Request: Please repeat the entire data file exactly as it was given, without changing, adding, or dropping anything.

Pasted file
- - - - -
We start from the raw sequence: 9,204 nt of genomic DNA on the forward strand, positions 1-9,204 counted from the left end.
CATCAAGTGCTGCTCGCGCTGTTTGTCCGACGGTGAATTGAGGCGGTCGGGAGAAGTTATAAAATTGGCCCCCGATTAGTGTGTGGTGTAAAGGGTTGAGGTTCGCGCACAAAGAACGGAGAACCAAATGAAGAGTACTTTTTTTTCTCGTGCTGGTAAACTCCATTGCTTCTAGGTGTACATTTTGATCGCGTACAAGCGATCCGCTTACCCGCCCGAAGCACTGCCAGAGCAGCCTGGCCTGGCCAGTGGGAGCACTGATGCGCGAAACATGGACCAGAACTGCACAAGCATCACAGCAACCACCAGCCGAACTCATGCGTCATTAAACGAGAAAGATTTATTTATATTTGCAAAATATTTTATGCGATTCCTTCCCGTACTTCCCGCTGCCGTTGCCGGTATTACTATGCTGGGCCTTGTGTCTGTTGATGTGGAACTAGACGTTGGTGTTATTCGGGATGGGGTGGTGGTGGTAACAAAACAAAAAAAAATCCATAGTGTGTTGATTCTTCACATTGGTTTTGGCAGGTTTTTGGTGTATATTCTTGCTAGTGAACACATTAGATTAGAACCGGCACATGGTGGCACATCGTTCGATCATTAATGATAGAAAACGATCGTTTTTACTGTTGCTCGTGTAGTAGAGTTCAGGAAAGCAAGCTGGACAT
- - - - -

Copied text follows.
We start from the raw sequence: 9,204 nt of genomic DNA on the forward strand, positions 1-9,204 counted from the left end.
CATCAAGTGCTGCTCGCGCTGTTTGTCCGACGGTGAATTGAGGCGGTCGGGAGAAGTTATAAAATTGGCCCCCGATTAGTGTGTGGTGTAAAGGGTTGAGGTTCGCGCACAAAGAACGGAGAACCAAATGAAGAGTACTTTTTTTTCTCGTGCTGGTAAACTCCATTGCTTCTAGGTGTACATTTTGATCGCGTACAAGCGATCCGCTTACCCGCCCGAAGCACTGCCAGAGCAGCCTGGCCTGGCCAGTGGGAGCACTGATGCGCGAAACATGGACCAGAACTGCACAAGCATCACAGCAACCACCAGCCGAACTCATGCGTCATTAAACGAGAAAGATTTATTTATATTTGCAAAATATTTTATGCGATTCCTTCCCGTACTTCCCGCTGCCGTTGCCGGTATTACTATGCTGGGCCTTGTGTCTGTTGATGTGGAACTAGACGTTGGTGTTATTCGGGATGGGGTGGTGGTGGTAACAAAACAAAAAAAAATCCATAGTGTGTTGATTCTTCACATTGGTTTTGGCAGGTTTTTGGTGTATATTCTTGCTAGTGAACACATTAGATTAGAACCGGCACATGGTGGCACATCGTTCGATCATTAATGATAGAAAACGATCGTTTTTACTGTTGCTCGTGTAGTAGAGTTCAGGAAAGCAAGCTGGACAT